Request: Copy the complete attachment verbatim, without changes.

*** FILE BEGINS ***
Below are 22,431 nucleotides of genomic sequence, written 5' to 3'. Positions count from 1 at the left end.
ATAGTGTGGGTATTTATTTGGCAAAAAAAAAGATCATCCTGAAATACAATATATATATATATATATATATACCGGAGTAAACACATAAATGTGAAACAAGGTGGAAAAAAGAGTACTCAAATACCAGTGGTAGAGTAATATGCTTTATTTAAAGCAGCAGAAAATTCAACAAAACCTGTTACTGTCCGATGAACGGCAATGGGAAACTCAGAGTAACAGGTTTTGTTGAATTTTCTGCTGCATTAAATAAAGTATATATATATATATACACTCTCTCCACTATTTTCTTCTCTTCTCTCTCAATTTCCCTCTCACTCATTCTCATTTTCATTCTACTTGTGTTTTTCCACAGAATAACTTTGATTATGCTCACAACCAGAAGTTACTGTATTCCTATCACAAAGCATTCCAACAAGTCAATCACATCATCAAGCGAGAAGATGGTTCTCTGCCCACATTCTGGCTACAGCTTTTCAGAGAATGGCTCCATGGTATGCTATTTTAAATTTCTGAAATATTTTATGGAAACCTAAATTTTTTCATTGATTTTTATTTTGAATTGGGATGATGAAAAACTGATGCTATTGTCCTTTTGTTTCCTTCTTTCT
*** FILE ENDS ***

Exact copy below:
Below are 22,431 nucleotides of genomic sequence, written 5' to 3'. Positions count from 1 at the left end.
ATAGTGTGGGTATTTATTTGGCAAAAAAAAAGATCATCCTGAAATACAATATATATATATATATATATATACCGGAGTAAACACATAAATGTGAAACAAGGTGGAAAAAAGAGTACTCAAATACCAGTGGTAGAGTAATATGCTTTATTTAAAGCAGCAGAAAATTCAACAAAACCTGTTACTGTCCGATGAACGGCAATGGGAAACTCAGAGTAACAGGTTTTGTTGAATTTTCTGCTGCATTAAATAAAGTATATATATATATATACACTCTCTCCACTATTTTCTTCTCTTCTCTCTCAATTTCCCTCTCACTCATTCTCATTTTCATTCTACTTGTGTTTTTCCACAGAATAACTTTGATTATGCTCACAACCAGAAGTTACTGTATTCCTATCACAAAGCATTCCAACAAGTCAATCACATCATCAAGCGAGAAGATGGTTCTCTGCCCACATTCTGGCTACAGCTTTTCAGAGAATGGCTCCATGGTATGCTATTTTAAATTTCTGAAATATTTTATGGAAACCTAAATTTTTTCATTGATTTTTATTTTGAATTGGGATGATGAAAAACTGATGCTATTGTCCTTTTGTTTCCTTCTTTCT